This sample is a driver program for a new Genetic Algorithms library that I’m playing with. This toy example uses the Genetic Engine type to pick some random numbers at each generation for five hundred generations to try and get a random number which is closest to 200.0. It’s a trivial example to be sure, and I’ll write more about that library in the future if anything ever comes of it. That’s not the important part of this example, however. The important part is the Winxed syntax. The syntax should be immediately familiar to anybody who has used JavaScript or C++ and any of its descendents. Here we can clearly see closures created with the function keyword, creating objects with new (Winxed is OO, not prototype-based like JavaScript), low-level types like float and int, Parrot Sub flags like [main] (AKA :main in PIR) and calling PIR opcodes directly (the ${ ... } syntax). Winxed in a nutshell is an an answer to this question: What would it look like if I took a language like C++ or JavaScript and bent it to work closely with Parrot?

Winxed creates a nice mix of dynamic behavior with static analysis. There is plenty of syntax and semantics in the compiler that can be used to inline code, propagate constants, statically link functions by name instead of doing named lookups, checking known types at compile time and issuing warnings, and other tools that would be more familiar to a user of statically typed languages.

I don’t know where NotFound is planning to take Winxed in 2012. His relentless pursuit of new features, better internals, more optimizations, better diagnostics and other improvements leaves open many potential avenues for him to travel down.

I have a few ideas for features I might like to propose and provide patches, many of which will be intended to mirror changes that will need to be made in Parrot. I have been thinking about submitting a patch to add some cleaner syntax for parameter and argument flags instead of using PIR flags by name directly. I’m also keen to get Winxed updated to use some of my new PCC changes as soon as they are available. It will make both a great test case for the new functionality and a good demonstration of any performance benefits to be had. Eventually I would like to get Winxed updated to generate .pbc packfiles directly instead of generating PIR and using IMCC as an intermediary. That’s a pretty big project, and might have to wait until we get more work done on PACT. Again, this would make an excellent demonstration of the functionality, when we have it ready to test.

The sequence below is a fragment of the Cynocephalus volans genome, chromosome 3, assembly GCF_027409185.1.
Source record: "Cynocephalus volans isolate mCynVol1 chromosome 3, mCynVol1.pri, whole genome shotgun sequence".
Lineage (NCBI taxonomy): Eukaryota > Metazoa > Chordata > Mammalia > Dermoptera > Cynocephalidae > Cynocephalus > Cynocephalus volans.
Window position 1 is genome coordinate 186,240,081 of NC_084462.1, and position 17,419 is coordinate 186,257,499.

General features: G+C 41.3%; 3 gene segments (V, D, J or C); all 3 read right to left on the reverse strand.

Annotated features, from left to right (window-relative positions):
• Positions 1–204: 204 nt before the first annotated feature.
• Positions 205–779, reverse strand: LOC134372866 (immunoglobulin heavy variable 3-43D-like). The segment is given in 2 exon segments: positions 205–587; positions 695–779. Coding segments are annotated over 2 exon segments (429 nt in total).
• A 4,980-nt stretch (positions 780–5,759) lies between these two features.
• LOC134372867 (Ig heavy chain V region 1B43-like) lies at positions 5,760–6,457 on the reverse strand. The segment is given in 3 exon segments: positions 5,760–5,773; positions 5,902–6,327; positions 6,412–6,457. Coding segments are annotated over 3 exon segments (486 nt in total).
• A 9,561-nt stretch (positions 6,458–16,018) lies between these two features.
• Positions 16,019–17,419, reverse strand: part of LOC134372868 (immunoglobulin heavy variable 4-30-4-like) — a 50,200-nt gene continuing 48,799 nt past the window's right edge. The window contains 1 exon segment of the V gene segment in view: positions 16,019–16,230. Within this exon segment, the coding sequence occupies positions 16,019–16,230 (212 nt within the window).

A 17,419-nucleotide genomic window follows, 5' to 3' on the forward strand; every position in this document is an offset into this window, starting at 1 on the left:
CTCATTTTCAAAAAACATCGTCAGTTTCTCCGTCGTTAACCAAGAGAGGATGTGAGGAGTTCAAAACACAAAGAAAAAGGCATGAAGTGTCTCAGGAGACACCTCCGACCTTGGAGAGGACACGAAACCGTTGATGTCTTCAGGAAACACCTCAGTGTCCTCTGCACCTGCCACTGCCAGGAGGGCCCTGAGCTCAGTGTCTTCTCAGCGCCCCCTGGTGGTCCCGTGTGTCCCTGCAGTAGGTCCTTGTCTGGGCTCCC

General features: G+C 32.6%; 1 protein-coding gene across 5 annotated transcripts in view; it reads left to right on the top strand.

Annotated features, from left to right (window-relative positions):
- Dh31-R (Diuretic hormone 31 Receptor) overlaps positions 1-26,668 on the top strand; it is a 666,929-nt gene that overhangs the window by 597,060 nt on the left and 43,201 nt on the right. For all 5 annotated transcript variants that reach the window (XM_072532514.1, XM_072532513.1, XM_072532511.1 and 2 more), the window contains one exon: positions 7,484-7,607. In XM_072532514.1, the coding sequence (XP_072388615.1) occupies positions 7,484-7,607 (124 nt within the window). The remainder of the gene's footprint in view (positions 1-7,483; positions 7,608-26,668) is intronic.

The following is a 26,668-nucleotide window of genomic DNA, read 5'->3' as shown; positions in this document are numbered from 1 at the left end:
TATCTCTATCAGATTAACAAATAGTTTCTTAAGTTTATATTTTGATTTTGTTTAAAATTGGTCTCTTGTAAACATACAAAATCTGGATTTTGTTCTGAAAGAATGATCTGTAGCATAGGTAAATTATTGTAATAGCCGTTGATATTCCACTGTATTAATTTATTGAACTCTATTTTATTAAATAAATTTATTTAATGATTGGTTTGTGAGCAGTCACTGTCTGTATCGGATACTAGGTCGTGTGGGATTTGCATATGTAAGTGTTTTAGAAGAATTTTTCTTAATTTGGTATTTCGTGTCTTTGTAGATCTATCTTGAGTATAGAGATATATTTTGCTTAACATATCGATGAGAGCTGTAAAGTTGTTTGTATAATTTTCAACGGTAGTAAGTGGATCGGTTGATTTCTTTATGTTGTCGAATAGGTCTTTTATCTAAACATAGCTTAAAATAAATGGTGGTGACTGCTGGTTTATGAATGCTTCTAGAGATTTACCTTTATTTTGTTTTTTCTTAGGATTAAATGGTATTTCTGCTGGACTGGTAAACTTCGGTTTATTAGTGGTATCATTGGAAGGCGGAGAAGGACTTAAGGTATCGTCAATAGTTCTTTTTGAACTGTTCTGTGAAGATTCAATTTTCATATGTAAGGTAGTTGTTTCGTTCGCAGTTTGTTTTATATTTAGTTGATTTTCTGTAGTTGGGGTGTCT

I personally use Winxed to implement my Rosella project and the first stage of my JavaScript compiler “Jaesop”. Other people are using it as well. Hacker plobsing has used it for a few projects, including an OMeta parser port. Hacker benabik is using it for PACT, a re-design of the Parrot Compiler Toolkit. Dukeleto is writing bindings for libgit2 in Winxed. NotFound is writing xlib bindings in Winxed called Guitor (and some of the example programs are actually quite impressive already). There are many other examples of projects that are or will be written in Winxed, and I’m sure the number will only increase in 2012.

If you’re doing systems-level library or utility work on Parrot in 2012, Winxed is probably the language you are going to be using. I’ll talk about compilers and NQP in later posts.